Emotional attachment

The biggest miss on business radars: Why emotional attachment is the key to customer-driven growth


New research collected data from over 18,000 customers indicates that relationships - emotional attachments - are the biggest drivers of business value, over and above the likes of product quality, price and ease of use. So what can organisations do?

11th Aug 2022

Hands up, if you think relationships are essential in business?

We see a forest of hands up in the air every time we ask this question. But exactly how important are relationships when you compare them to product quality, price, ease of use, customer service, digital self-service capabilities, and so on?

We set on several-month-long research with data collected from some 18,537 customers of 24 large organisations from nine different industry sectors, conducting structural equation modeling analysis on 59 customer groups. In the process, B2B and B2C customers from the US, Canada, UK, Europe, the Middle East, and East Asia answered 1m+ survey questions. The research culminated in my book “The Big Miss: How Organizations Overlook The Value of Emotions” (Business Expert Press, 2022).

In the research, we tried to compare how much value does the feeling of a relationship drive for organisations compared to the typical customer lifecycle journey touchpoints (i.e. things like brand and advertising, learning about the product / service, the buying experience, the joining experience, the product price, quality, ease of use, the quality of customer service, communications, the self-service and account management options, etc.).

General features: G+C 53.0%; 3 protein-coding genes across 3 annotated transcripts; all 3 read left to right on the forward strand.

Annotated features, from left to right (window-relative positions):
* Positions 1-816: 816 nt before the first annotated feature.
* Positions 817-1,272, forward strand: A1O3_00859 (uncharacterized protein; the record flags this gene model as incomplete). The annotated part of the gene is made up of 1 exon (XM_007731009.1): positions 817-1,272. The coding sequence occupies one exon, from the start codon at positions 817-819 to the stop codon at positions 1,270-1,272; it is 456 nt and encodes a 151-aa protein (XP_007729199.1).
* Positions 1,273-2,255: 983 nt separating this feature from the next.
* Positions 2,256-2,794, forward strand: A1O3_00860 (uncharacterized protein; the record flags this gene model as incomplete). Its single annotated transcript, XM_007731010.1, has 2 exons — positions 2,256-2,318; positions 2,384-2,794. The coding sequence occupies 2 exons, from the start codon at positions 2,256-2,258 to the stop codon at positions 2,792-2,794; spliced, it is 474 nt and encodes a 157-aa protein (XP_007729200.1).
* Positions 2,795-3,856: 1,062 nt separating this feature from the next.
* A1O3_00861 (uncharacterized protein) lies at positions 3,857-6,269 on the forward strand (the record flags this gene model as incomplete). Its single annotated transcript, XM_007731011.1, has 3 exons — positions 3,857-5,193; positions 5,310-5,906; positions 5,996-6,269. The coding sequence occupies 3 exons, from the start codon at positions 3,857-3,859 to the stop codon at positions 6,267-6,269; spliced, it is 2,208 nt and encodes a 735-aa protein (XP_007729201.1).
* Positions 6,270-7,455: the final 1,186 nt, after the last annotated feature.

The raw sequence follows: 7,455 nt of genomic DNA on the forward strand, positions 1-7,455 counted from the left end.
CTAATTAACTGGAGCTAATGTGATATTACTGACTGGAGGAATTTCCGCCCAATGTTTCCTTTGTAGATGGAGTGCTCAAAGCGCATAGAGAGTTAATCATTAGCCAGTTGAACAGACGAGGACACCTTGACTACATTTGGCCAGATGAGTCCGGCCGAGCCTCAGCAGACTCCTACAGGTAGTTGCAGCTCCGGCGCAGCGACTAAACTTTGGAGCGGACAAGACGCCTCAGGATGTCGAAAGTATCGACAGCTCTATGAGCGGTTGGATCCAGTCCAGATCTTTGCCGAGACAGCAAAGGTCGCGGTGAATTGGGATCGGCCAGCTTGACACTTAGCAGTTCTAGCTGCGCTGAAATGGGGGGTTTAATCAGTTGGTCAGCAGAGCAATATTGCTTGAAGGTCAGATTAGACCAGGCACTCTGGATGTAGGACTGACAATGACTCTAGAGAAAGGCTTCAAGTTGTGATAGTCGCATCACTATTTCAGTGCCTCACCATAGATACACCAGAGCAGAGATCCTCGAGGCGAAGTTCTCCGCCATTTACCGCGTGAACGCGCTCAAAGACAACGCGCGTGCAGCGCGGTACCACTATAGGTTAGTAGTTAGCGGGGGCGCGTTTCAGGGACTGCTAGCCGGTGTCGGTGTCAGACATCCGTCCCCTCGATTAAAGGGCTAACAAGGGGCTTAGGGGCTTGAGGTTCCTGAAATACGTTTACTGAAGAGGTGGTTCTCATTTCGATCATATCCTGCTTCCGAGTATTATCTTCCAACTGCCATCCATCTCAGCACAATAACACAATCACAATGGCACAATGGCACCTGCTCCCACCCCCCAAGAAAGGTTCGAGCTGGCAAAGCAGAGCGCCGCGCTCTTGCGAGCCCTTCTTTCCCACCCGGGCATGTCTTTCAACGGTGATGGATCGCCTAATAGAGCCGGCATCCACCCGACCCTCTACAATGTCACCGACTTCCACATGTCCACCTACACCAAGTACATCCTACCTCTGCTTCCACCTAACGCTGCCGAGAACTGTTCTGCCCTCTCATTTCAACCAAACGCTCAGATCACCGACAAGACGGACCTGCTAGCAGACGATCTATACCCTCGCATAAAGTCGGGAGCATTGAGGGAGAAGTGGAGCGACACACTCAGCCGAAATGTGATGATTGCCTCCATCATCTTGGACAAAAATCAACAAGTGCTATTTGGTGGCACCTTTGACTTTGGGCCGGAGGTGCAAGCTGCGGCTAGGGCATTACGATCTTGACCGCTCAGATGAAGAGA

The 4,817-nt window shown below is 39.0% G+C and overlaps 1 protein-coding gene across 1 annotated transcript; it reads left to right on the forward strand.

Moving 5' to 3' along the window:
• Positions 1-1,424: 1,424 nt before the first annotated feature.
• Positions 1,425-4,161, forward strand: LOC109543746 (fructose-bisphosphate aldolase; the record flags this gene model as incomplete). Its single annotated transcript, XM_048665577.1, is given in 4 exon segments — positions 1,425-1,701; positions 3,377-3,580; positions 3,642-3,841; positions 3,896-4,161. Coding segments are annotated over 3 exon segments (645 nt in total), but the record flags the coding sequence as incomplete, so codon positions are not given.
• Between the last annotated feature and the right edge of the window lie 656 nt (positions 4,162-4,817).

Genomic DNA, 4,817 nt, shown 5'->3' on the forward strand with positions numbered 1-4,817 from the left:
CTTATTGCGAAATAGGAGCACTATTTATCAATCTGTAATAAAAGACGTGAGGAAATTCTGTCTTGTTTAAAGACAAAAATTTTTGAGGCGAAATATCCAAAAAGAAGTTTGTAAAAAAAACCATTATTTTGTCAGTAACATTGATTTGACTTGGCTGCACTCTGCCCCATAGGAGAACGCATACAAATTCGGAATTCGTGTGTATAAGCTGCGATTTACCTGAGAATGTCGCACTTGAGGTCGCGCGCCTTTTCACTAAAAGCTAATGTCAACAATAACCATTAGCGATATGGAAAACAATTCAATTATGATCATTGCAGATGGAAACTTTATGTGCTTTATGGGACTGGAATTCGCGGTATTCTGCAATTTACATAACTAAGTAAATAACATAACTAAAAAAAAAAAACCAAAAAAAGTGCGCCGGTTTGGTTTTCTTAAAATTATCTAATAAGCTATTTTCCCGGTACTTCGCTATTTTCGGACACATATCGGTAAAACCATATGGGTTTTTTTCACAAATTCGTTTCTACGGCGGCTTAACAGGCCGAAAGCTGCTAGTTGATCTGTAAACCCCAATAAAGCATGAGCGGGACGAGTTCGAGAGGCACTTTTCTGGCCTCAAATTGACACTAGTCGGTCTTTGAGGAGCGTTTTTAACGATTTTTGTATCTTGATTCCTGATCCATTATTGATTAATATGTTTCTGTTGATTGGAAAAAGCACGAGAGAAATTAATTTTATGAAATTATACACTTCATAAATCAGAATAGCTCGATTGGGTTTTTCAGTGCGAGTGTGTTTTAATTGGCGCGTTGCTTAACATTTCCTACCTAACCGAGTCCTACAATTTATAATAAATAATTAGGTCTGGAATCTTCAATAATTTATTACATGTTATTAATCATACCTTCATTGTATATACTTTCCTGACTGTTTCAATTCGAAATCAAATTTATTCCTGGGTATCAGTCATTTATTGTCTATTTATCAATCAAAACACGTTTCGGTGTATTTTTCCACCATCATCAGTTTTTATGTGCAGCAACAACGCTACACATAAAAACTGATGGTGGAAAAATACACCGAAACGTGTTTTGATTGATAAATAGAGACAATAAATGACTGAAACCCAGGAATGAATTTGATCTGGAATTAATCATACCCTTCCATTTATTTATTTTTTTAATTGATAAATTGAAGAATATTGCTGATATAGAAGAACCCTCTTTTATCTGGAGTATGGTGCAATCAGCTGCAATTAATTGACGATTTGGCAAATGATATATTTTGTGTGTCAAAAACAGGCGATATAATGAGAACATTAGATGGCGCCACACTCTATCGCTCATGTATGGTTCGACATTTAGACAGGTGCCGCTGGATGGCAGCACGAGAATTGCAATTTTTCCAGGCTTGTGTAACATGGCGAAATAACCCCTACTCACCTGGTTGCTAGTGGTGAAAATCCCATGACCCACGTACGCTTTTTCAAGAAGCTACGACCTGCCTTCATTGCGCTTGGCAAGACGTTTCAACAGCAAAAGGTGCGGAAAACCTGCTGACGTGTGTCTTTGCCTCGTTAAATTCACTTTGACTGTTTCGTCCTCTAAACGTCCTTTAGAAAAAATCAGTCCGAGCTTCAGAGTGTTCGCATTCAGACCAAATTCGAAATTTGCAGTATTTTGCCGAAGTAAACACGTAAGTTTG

With this goal in mind, we created a touchpoint called “Feeling of a relationship.” However, as we proceeded with the analysis, we saw that it goes beyond the feeling of a relationship. It’s more about “Emotional attachment,” as some of the most prominent aspects of it were things like “Cares for me as a person,” “Values me as a customer,” “Feeling ppreciated,” and so on. 

And isn’t this what our personal relationships are – an emotional attachment. Think about your loved ones, partner, parents, kids – what makes them stand out from the rest of your acquaintances is your emotional attachment to them.



We found that “emotional attachment” was the biggest driver of value in 59% of the customer groups we analysed and overall was responsible for 43% of business value – far more than second ranked “Product and use” with 20% and third ranked “Brand and advertising” with 18%.